Most borrowers who get ARMs don’t want to keep them for the long-run; instead, they want to lock in a low interest rate for a short period of time, and either sell the home or refinance to a fixed-rate mortgage before the variable-interest rate portion of the loan begins.
How to Reduce Your Interest Rate
Since paying interest can get incredibly expensive over time, it only makes sense that a smart home buyer would want to take a look at all the ways to reduce their interest rate. When it comes to cutting your interest rate down to size, there are obvious choices and not-so-obvious ones.
First off, the obvious: by improving your credit score, being able to offer more money down, and improving your DTI (debt-to-income ratio) you can make yourself a more attractive (and less risky) borrower-- and that means lenders may be more likely to give you a favorable rate. Of course, you can also check out FHA loans, VA loans, and USDA loans (if you qualify), which often offer a lower interest rate than privately-insured mortgages.
Purchasing Discount Points from a Lender Can Decrease Your Interest Rate
One less obvious (but still popular) way to reduce your interest is to buy discount points from a lender. Discount points are a form of prepaid interest, and the cost of each point is typically calculated by taking 1% of the amount of the loan. Since points can reduce your interest rate, they can decrease your monthly mortgage payment, as well as decrease the amount of money you pay in interest throughout the life of the loan.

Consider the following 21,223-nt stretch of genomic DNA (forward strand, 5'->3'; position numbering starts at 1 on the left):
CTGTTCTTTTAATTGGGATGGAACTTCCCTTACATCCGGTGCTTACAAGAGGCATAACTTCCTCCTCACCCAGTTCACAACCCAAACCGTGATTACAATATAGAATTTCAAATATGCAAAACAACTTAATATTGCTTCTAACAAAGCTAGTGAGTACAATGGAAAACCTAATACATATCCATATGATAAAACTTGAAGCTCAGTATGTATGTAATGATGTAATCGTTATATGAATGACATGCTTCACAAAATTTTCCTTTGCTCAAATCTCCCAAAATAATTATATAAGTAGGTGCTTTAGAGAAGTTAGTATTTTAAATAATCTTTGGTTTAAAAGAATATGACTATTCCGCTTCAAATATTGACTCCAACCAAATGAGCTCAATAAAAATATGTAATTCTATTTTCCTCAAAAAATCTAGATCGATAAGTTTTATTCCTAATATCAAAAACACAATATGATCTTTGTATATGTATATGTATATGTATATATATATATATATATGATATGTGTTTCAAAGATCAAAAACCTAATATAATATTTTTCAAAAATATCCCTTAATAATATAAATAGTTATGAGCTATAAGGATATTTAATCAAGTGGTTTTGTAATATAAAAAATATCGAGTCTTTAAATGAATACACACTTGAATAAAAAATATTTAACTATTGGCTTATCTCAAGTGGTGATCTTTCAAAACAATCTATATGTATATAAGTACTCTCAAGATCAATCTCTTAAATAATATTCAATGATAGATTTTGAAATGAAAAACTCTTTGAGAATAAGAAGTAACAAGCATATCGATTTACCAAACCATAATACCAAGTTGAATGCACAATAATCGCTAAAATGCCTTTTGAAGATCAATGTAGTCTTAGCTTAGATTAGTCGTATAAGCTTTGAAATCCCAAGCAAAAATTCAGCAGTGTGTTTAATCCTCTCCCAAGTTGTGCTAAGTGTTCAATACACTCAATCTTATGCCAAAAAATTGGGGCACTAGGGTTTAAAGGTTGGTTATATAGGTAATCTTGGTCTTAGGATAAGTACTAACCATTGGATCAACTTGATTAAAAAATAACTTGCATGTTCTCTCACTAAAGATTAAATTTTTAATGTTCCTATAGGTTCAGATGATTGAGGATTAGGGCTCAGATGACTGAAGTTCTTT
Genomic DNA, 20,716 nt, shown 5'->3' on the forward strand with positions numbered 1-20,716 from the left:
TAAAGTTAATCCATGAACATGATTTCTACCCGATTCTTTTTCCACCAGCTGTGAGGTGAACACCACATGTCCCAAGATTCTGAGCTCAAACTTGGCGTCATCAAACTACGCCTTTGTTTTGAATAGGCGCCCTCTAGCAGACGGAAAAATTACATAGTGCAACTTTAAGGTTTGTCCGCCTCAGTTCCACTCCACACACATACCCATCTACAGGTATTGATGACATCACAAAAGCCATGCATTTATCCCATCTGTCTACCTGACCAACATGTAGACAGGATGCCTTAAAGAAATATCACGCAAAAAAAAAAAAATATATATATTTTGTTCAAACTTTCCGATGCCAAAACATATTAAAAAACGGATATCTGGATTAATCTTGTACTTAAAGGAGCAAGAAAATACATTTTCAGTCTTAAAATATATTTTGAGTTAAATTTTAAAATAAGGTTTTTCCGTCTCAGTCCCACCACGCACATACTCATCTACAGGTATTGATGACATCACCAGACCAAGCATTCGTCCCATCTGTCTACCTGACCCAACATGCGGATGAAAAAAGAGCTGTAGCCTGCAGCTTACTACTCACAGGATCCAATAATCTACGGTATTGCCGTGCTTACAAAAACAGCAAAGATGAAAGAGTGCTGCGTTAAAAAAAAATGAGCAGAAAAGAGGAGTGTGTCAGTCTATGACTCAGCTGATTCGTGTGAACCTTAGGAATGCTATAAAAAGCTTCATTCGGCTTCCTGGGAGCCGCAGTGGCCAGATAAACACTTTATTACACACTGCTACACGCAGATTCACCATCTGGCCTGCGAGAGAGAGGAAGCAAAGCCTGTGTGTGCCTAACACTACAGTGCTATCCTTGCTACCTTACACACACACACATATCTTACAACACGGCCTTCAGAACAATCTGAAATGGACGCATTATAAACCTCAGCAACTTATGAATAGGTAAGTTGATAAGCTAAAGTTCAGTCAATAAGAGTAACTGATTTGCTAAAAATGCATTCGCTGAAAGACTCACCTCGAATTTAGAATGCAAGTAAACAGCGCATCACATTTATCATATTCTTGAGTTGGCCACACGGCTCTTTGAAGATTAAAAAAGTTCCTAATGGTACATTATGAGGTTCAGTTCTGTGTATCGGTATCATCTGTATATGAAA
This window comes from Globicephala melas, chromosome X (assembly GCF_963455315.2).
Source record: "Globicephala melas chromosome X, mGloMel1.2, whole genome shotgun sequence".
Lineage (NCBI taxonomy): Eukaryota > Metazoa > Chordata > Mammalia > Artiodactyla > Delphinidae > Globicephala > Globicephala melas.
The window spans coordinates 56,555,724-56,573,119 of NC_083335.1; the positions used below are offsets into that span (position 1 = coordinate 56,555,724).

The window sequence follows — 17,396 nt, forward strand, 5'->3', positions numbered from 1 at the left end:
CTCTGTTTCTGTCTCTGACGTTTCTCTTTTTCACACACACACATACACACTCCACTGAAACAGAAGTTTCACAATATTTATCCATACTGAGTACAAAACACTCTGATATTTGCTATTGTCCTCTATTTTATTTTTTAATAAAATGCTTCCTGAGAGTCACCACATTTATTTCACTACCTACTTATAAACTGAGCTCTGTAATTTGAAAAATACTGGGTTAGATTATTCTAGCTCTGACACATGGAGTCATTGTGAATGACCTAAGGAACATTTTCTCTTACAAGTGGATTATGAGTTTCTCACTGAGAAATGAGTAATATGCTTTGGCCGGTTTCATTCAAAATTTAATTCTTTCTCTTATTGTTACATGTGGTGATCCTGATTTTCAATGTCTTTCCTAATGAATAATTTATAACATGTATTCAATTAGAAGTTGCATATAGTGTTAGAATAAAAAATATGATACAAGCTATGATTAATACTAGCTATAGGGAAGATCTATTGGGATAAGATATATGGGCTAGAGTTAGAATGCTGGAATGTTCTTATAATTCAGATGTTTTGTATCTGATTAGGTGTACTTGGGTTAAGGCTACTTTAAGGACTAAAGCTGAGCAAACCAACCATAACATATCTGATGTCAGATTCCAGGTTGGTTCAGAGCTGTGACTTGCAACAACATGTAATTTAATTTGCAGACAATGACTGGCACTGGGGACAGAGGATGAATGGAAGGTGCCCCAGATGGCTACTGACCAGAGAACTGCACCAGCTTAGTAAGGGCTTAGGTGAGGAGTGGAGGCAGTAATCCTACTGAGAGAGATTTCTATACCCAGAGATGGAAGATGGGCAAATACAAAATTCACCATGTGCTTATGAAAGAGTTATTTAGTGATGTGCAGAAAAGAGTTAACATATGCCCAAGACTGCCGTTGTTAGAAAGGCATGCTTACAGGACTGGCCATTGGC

Some lenders will allow you to buy up to 3 points at closing, while others may not allow you to purchase points at all, so if you’re interested in buying points, you may want to inquire about this early on in the process. While it varies from lender to lender, 1 point, for example, will usually decrease your interest rate by between 0.25% to 0.375% per year.
Speak with a Mortgage Specialist
At the end of the day, since you could end up paying half (or even more) of the total cost of your loan on interest, it pays to make sure you’re getting a good rate. Interest Rates vary from lender to lender and loan to loan. They can be fixed throughout the life of the loan or adjusted at set intervals. The most important thing to do is to make sure you let your lender know that you're interested in getting a good interest rate on your home loan (see what we did there?). So do your research, talk to a professional, and become informed before making any big decisions about purchasing a home.